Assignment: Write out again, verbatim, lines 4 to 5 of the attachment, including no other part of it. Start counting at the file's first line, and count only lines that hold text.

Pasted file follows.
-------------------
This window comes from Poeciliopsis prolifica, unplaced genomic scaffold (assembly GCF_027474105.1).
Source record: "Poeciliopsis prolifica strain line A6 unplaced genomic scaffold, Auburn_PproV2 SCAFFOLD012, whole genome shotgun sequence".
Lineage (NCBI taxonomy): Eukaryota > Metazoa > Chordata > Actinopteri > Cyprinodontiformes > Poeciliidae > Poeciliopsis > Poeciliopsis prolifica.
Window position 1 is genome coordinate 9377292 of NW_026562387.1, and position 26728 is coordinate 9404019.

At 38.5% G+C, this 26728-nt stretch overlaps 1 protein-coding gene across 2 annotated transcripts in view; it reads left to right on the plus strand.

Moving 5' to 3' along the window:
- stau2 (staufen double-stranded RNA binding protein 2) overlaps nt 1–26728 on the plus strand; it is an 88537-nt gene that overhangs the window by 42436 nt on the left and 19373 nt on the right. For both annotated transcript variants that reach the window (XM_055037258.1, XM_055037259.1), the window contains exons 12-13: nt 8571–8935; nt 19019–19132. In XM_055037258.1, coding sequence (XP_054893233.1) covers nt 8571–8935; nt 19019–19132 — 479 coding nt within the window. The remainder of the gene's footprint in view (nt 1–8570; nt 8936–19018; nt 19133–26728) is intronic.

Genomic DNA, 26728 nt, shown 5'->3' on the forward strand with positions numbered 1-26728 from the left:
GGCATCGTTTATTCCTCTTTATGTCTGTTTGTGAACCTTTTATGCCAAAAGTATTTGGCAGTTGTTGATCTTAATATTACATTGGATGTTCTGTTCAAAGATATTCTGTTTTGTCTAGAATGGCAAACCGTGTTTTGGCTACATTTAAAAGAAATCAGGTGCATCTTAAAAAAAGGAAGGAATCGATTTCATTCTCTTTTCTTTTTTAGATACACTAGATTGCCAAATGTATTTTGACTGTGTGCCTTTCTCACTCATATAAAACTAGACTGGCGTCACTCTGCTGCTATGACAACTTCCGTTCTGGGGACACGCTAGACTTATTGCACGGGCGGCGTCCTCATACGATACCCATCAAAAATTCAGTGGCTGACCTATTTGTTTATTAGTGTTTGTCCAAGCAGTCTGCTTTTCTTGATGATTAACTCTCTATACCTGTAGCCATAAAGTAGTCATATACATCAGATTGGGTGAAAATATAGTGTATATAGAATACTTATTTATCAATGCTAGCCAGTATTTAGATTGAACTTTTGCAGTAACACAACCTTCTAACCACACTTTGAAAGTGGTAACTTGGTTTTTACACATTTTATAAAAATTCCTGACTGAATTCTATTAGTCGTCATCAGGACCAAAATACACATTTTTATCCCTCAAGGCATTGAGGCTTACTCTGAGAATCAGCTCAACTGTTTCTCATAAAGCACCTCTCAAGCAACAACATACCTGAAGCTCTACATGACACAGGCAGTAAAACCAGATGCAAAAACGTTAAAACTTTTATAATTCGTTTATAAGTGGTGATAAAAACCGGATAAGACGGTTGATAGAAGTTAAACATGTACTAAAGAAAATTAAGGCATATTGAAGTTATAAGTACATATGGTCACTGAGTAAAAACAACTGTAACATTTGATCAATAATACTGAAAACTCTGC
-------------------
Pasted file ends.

Window position 1 is genome coordinate 9377292 of NW_026562387.1, and position 26728 is coordinate 9404019.

At 38.5% G+C, this 26728-nt stretch overlaps 1 protein-coding gene across 2 annotated transcripts in view; it reads left to right on the plus strand.